Global Diplomacy Post COVID-19🌍

During this period of lockdown due to Covid’19 outbreak the mankind had to witness a major twist in their lifestyles. We got to see the downfall of many powerful and technologically improved countries in front of Mother Nature. Some may say we are paying the penalty for our own deeds and some may say Mother Nature decided to reboot and reset herself. Regardless our opinions on the pandemic, we should realize if we are not prepared, the post pandemic period may put us on trouble once again.

As the world debates on how the coronavirus pandemic will reshape global order in a post-COVID world, the Rotaract Club of SLIIT joined hands with Rotaract club of Cinnamon Gardens and Rotaract club of Informatics Institute of Technology to organize “Global Diplomacy Post COVID-19” in order to educate youth on the post Covid diplomacy.


“Global Diplomacy Post COVID-19” happened on the 17th of April, 6pm onwards on the hangouts meet platform. Proceedings were started with Rtr.Haneekah Rahil, president of Rotaract club of Cinnamon gardens giving an introduction about the project and Rtr.Duleesha Waidyarathne, President of Rotaract club of SLIIT introducing the moderator Ms. Kamanthi Wickramasinghe, who did an amazing job moderating the entire event. Shamilka Karunanayake, PDRR. Rtr. Yatin Sehgal, Sachinda Dulanjana and Nawaz Mohammed joined with us as the guest speakers of this event. Our guest speakers shared their knowledge expressing their views and ideas to educate the participants regarding the current situation of COVID-19 and on how to adopt to it and overcome it.

One of the main topics that were discussed on this event was the POSITIVE ATTITUDE that should be built among us. As speakers mentioned that, while lockdowns are necessary for South Asia, temporary and humanely administration is required for better results. Lockdowns and social distancing interrupt transmission of the virus and save health systems from collapsing. But a prolonged lockdown risks causing significant economic damage and personal suffering. Particularly in South Asia, which is unable to offer costly social protection measures feasible in developed countries. Furthermore, even though governments are responsible for provide basic food supplies, either free or at controlled prices, for the poor during lockdowns. We also have a role to play in it therefore we should change our negative attitude to a positive one rather than depending on government or others to help us out with those goods. We should try to cooperate by our efforts as well. For an example gardening essential vegetables and fruits may take out some stress out of our daily expenses. In speaking of the mental health of the people, we have the chance to start a new hobby, start something we wanted to do for a long time, but our busy schedule kept us away from doing it. Stuff like those will help your mental health to stay on right track.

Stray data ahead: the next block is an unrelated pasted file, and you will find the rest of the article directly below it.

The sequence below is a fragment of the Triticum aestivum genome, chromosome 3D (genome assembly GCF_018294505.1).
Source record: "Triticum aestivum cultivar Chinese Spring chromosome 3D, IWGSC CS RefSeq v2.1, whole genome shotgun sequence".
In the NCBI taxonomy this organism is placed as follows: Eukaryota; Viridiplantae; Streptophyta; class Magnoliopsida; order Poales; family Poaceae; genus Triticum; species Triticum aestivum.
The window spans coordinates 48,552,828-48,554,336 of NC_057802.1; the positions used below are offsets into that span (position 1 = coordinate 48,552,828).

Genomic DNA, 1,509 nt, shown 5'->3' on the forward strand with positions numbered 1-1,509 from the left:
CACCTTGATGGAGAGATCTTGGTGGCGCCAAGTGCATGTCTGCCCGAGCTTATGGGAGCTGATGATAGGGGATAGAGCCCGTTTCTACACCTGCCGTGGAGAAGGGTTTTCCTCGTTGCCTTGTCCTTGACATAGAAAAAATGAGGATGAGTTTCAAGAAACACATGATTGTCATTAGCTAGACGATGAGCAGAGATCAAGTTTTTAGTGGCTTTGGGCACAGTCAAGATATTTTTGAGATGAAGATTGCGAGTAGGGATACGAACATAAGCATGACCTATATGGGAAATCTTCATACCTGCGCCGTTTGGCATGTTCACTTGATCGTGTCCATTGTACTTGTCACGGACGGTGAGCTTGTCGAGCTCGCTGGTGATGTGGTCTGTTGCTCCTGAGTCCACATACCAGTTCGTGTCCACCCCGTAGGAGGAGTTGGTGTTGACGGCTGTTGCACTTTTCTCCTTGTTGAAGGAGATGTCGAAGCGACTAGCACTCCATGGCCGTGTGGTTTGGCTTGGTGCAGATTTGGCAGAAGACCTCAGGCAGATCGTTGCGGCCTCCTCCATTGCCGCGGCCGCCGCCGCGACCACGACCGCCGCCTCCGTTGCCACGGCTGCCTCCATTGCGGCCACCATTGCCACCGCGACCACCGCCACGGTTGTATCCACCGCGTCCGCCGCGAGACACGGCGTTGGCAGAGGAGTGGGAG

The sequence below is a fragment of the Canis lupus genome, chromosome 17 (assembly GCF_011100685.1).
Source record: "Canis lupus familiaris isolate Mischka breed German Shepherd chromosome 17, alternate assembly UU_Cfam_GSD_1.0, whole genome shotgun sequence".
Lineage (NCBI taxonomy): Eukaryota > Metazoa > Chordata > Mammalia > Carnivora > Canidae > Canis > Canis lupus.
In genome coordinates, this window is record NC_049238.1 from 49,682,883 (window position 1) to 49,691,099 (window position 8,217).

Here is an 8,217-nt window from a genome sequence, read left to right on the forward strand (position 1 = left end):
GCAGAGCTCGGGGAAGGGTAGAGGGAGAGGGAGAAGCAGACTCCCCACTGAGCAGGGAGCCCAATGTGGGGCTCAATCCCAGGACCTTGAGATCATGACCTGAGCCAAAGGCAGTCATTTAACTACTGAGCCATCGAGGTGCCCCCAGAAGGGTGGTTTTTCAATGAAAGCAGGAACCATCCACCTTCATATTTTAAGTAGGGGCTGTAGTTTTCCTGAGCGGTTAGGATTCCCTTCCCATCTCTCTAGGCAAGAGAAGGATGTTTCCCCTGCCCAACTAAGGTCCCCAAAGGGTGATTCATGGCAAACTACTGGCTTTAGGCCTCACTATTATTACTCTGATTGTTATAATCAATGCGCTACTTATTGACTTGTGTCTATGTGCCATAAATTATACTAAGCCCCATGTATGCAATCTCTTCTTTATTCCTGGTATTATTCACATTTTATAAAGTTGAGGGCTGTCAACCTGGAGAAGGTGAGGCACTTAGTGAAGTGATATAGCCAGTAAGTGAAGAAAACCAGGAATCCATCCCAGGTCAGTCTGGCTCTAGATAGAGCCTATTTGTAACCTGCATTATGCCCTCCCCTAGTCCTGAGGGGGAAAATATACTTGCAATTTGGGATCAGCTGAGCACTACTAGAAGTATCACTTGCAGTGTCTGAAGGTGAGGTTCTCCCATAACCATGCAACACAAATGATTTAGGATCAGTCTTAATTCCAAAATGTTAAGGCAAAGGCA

When it comes to economy, investing in South Asia’s under-developed and over-stretched health systems is essential. Reflecting a history of chronic under-spending on public health, South Asia lags others. For instance, on last few years South Asia have given a very small amount of its GDP on public health. Strikingly, Afghanistan, Bangladesh and Pakistan even spend below the regional average. As this means fewer doctors, drugs, and hospital beds to cope with the pandemic, South Asia should target a gradual increase in public. Furthermore, the region should invest in technologies to improve public health efficiency such as helplines that work and telemedicine as well as ambulances to ferry the sick to hospital. Sri Lanka’s 1990 “Suwaseriya” national ambulance service set up with Indian aid is a good example of aid effectiveness. Furthermore, reforms should focus on pro-poor growth. The closure of manufacturing and services activities across South Asia means rising job loss and pay cuts for workers. Household income of the poorest households, linked to tourism and informal sector activity, will be hard hit. A protracted COVID-19 driven crisis may threaten food security, particularly for the most vulnerable. Such reforms should tackle the challenging issues of food security, targeted social safety nets, women’s empowerment, and small enterprises. Efforts should also continue to improve the investment climate including cutting red tape affecting business and digitization of public services.

This whole discussion went along for almost two hours and every second of it was really use full for anyone who listened to it. After a well worth discussion on Diplomacy POST COVID-19 the event was concluded with Rtr.Pasan Ganewatte president of Rotaract club of IIT delivering the vote of thanks.


“COVID-19 will reshape our world; we don’t yet know when the crisis will end. But we can be sure that by the time it does, our world will look very different” – Josep Borrel

Written by, 

Rtr. Nimsara Fernando

Member 19/20

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